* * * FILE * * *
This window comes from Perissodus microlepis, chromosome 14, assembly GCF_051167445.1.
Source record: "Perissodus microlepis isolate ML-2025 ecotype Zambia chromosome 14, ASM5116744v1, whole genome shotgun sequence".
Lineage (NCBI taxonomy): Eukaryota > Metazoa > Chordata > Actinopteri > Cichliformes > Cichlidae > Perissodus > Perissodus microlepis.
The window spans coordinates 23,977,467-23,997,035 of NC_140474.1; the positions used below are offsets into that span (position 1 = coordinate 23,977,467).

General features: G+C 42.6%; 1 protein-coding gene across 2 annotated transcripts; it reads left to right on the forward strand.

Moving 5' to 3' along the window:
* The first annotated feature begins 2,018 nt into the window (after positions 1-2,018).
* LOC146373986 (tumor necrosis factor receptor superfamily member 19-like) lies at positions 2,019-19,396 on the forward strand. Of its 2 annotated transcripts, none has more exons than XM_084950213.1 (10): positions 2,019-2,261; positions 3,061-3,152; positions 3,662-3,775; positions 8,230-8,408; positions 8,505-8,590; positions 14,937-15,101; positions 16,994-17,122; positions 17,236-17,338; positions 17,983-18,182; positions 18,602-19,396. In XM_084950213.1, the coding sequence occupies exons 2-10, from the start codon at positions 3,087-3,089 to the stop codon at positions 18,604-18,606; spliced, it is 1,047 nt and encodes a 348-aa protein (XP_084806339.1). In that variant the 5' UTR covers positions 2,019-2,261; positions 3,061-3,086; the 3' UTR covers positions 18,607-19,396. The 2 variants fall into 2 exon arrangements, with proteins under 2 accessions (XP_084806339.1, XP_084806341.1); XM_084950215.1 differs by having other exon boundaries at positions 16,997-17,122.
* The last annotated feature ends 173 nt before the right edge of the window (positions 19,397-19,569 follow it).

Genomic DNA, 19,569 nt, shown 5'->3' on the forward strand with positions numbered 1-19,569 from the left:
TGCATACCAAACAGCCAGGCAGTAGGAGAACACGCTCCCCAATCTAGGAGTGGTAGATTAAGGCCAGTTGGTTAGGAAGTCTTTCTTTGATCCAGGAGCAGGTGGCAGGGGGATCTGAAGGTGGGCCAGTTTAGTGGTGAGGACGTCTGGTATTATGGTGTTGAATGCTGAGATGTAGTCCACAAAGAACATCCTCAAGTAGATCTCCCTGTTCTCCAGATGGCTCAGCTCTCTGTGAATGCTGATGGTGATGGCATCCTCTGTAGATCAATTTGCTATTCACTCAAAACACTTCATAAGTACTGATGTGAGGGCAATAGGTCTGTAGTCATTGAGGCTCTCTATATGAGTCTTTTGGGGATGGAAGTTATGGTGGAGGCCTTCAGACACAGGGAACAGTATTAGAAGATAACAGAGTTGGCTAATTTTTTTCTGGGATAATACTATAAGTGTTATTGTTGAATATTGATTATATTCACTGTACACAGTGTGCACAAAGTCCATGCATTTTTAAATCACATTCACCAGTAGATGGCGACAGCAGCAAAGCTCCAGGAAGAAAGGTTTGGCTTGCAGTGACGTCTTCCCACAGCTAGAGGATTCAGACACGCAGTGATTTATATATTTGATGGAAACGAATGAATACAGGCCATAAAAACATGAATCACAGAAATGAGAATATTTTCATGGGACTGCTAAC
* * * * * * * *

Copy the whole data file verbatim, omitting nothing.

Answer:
This window comes from Perissodus microlepis, chromosome 14, assembly GCF_051167445.1.
Source record: "Perissodus microlepis isolate ML-2025 ecotype Zambia chromosome 14, ASM5116744v1, whole genome shotgun sequence".
Lineage (NCBI taxonomy): Eukaryota > Metazoa > Chordata > Actinopteri > Cichliformes > Cichlidae > Perissodus > Perissodus microlepis.
The window spans coordinates 23,977,467-23,997,035 of NC_140474.1; the positions used below are offsets into that span (position 1 = coordinate 23,977,467).

General features: G+C 42.6%; 1 protein-coding gene across 2 annotated transcripts; it reads left to right on the forward strand.

Moving 5' to 3' along the window:
* The first annotated feature begins 2,018 nt into the window (after positions 1-2,018).
* LOC146373986 (tumor necrosis factor receptor superfamily member 19-like) lies at positions 2,019-19,396 on the forward strand. Of its 2 annotated transcripts, none has more exons than XM_084950213.1 (10): positions 2,019-2,261; positions 3,061-3,152; positions 3,662-3,775; positions 8,230-8,408; positions 8,505-8,590; positions 14,937-15,101; positions 16,994-17,122; positions 17,236-17,338; positions 17,983-18,182; positions 18,602-19,396. In XM_084950213.1, the coding sequence occupies exons 2-10, from the start codon at positions 3,087-3,089 to the stop codon at positions 18,604-18,606; spliced, it is 1,047 nt and encodes a 348-aa protein (XP_084806339.1). In that variant the 5' UTR covers positions 2,019-2,261; positions 3,061-3,086; the 3' UTR covers positions 18,607-19,396. The 2 variants fall into 2 exon arrangements, with proteins under 2 accessions (XP_084806339.1, XP_084806341.1); XM_084950215.1 differs by having other exon boundaries at positions 16,997-17,122.
* The last annotated feature ends 173 nt before the right edge of the window (positions 19,397-19,569 follow it).

Genomic DNA, 19,569 nt, shown 5'->3' on the forward strand with positions numbered 1-19,569 from the left:
TGCATACCAAACAGCCAGGCAGTAGGAGAACACGCTCCCCAATCTAGGAGTGGTAGATTAAGGCCAGTTGGTTAGGAAGTCTTTCTTTGATCCAGGAGCAGGTGGCAGGGGGATCTGAAGGTGGGCCAGTTTAGTGGTGAGGACGTCTGGTATTATGGTGTTGAATGCTGAGATGTAGTCCACAAAGAACATCCTCAAGTAGATCTCCCTGTTCTCCAGATGGCTCAGCTCTCTGTGAATGCTGATGGTGATGGCATCCTCTGTAGATCAATTTGCTATTCACTCAAAACACTTCATAAGTACTGATGTGAGGGCAATAGGTCTGTAGTCATTGAGGCTCTCTATATGAGTCTTTTGGGGATGGAAGTTATGGTGGAGGCCTTCAGACACAGGGAACAGTATTAGAAGATAACAGAGTTGGCTAATTTTTTTCTGGGATAATACTATAAGTGTTATTGTTGAATATTGATTATATTCACTGTACACAGTGTGCACAAAGTCCATGCATTTTTAAATCACATTCACCAGTAGATGGCGACAGCAGCAAAGCTCCAGGAAGAAAGGTTTGGCTTGCAGTGACGTCTTCCCACAGCTAGAGGATTCAGACACGCAGTGATTTATATATTTGATGGAAACGAATGAATACAGGCCATAAAAACATGAATCACAGAAATGAGAATATTTTCATGGGACTGCTAAC